Globes' impact on Oscar will escalate
EmptyWanna win an Oscar? Start with a Globe, and your chances in March will be that much better.
That's because the 82nd Annual Academy Awards have been pushed back to March 7, two weeks later than this year, to avoid competing in late February with the Winter Olympics. In short, the awards-season calendar has been tinkered with just enough to tip the nominating scales in favor of anyone who wins a Golden Globe in January.
Consider this: In 2010, Academy members must return their nomination ballots by Jan. 23 — a full six days after the Globes announces its winners.
When those 90-odd members of the Hollywood Foreign Press Assn. who have actually seen all the movies put their stamp of approval on a film, it sends a message to everybody else, including Academy members who might not have strong opinions about all the movies or haven't even seen many of them at that point.
It only takes a handful of such votes to make a difference between being nominated for an Oscar and having come really close.
This year's Oscar nomination ballots were due Jan. 12, one day after the Globe winners were revealed. With that timetable, Globe victories had little to no impact on Oscar noms.
However, the Globe noms announced Dec. 11 were able to influence Academy members facing their usual December dilemma of how to watch 50 or more films in three or four days while packing for holiday trips to Aspen or Maui. One solution: Just see who the HFPA nominates and watch those.
Most "for your consideration" movies open late in the year, so there's always a logjam of films at which to look. And it wouldn't make much difference if the DVDs arrived earlier because most Academy members are too busy making films to take time to see them. Most of them essentially play catch-up at the end of the year.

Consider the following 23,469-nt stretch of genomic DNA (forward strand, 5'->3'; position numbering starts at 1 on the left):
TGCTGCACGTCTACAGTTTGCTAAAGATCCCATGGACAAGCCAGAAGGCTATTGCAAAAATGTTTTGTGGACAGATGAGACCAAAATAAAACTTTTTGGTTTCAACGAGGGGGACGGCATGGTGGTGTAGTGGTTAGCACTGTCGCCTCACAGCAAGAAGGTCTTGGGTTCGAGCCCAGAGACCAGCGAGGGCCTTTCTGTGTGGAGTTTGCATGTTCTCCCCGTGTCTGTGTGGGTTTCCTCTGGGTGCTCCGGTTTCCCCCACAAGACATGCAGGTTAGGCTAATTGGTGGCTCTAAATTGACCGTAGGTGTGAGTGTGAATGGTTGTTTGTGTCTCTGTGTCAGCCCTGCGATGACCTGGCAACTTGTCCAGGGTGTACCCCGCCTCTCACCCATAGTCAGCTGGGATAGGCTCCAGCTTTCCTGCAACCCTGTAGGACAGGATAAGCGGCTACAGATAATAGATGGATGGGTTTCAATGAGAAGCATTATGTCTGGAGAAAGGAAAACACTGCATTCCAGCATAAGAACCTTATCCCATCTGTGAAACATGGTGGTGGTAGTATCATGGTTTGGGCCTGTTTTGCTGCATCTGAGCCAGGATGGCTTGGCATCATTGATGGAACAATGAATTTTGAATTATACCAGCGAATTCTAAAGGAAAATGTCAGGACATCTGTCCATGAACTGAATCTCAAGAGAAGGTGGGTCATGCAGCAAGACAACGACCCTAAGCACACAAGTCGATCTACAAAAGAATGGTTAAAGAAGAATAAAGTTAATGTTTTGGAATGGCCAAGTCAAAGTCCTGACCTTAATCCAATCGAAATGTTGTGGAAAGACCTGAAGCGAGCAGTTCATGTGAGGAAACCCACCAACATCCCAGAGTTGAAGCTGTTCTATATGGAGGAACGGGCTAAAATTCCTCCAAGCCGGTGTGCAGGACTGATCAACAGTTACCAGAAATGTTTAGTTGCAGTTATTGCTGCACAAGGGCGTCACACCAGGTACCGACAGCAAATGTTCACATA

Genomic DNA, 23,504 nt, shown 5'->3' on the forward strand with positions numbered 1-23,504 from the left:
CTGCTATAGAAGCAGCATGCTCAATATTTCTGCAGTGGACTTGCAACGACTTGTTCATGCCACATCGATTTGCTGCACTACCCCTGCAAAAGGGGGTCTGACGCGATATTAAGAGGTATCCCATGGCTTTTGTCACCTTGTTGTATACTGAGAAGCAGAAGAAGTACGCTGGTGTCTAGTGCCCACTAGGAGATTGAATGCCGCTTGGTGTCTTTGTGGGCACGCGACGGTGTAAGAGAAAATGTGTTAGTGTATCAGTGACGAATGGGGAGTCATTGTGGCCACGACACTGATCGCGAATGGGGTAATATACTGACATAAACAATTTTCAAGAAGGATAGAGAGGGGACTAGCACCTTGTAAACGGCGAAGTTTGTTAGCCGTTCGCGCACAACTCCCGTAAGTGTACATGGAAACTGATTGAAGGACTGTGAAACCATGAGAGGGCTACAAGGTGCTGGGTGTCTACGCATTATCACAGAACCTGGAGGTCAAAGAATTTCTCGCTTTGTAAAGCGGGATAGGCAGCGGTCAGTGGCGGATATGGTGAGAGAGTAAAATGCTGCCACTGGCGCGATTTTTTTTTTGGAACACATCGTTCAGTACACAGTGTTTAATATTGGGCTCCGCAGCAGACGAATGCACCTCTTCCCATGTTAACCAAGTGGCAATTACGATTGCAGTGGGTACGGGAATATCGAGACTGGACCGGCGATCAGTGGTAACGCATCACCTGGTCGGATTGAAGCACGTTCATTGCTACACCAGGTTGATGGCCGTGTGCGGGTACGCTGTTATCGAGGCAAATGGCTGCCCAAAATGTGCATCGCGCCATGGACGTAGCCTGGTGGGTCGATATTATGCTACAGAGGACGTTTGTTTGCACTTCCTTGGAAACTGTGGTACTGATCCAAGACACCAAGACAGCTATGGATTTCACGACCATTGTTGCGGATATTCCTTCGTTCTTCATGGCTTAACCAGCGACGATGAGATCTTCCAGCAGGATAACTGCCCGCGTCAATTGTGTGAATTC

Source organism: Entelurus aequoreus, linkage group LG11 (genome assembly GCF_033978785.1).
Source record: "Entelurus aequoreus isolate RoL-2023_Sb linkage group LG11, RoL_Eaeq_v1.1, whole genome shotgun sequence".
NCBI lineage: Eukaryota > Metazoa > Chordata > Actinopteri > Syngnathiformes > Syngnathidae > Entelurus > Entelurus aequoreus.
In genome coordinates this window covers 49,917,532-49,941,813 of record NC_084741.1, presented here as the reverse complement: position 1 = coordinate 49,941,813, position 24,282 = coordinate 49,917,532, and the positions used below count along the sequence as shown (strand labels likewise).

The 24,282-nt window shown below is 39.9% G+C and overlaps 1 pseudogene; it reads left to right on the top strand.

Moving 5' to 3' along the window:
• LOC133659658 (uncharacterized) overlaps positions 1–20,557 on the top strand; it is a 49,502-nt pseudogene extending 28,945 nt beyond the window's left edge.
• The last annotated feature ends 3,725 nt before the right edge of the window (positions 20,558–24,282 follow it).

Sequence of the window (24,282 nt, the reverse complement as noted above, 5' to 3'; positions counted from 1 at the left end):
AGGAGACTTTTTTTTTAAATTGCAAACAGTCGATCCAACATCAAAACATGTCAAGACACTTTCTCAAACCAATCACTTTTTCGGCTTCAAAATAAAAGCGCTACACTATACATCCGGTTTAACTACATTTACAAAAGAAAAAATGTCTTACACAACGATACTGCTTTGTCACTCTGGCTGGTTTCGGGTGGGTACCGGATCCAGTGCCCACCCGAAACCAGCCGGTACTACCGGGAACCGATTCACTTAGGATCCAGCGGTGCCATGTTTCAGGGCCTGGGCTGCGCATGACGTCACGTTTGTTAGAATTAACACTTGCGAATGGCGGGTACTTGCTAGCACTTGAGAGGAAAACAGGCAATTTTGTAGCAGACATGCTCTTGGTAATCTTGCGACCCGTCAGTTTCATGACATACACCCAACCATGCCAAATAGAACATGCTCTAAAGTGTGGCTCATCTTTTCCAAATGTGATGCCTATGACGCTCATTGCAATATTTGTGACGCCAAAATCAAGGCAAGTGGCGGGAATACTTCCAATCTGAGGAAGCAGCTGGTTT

Under those circumstances, it helps to know who the Globe nominees are, and it's even more helpful to be able to know who actually wins. Noms for pictures or stars that generated a critics group buzz earlier in the awards season suggest a trend or, better yet, a convenient bandwagon to jump on.
But noms from out of the blue can really put a film on Academy members' radar.
Case in point: Who expected an Oscar nom for "The Reader" before it got a Globe nom for best picture in a drama in December? Probably nobody other than producer-distributor Harvey Weinstein. The major critics groups hadn't applauded "Reader," so it had little buzz going for it before the Globe noms. The fact that Kate Winslet also was starring in "Revolutionary Road," a more mainstream drama also seeking Oscar consideration, didn't help "Reader's" Oscar prospects. Plus, there was confusion about whether Winslet would be a supporting or lead actress candidate for "Reader."
Getting into the Globes drama race — competing with "Slumdog Millionaire" (which won), "The Curious Case of Benjamin Button," "Frost/Nixon" and "Revolutionary" — put "Reader" on Oscar voters' radar. It's a safe bet that some Academy members made time to see "Reader" who wouldn't have done so if it weren't a Globe nominee. Bottom line: "Reader" nabbed five prime Oscar noms — best picture, director, actress (Winslet won), cinematography and adapted screenplay.
The flip side of this is that "Doubt," the other serious drama angling for the Academy's fifth best picture slot, didn't get a best picture in a drama Globe nomination and, perhaps as a result, didn't become an Oscar best picture nominee. Like "Reader," "Doubt" was a serious drama that hadn't resonated with critics groups. Without a Globe nom, it had little going for it when Oscar voters marked their nomination ballots. While "Doubt" also got five Oscar noms, they were almost all for performances — best actress, supporting actor and two supporting actresses plus adapted screenplay.
With that in mind, the strategy for anyone hoping to get into the next Oscar race might very well be to fight like hell — to win a Globe. (partialdiff)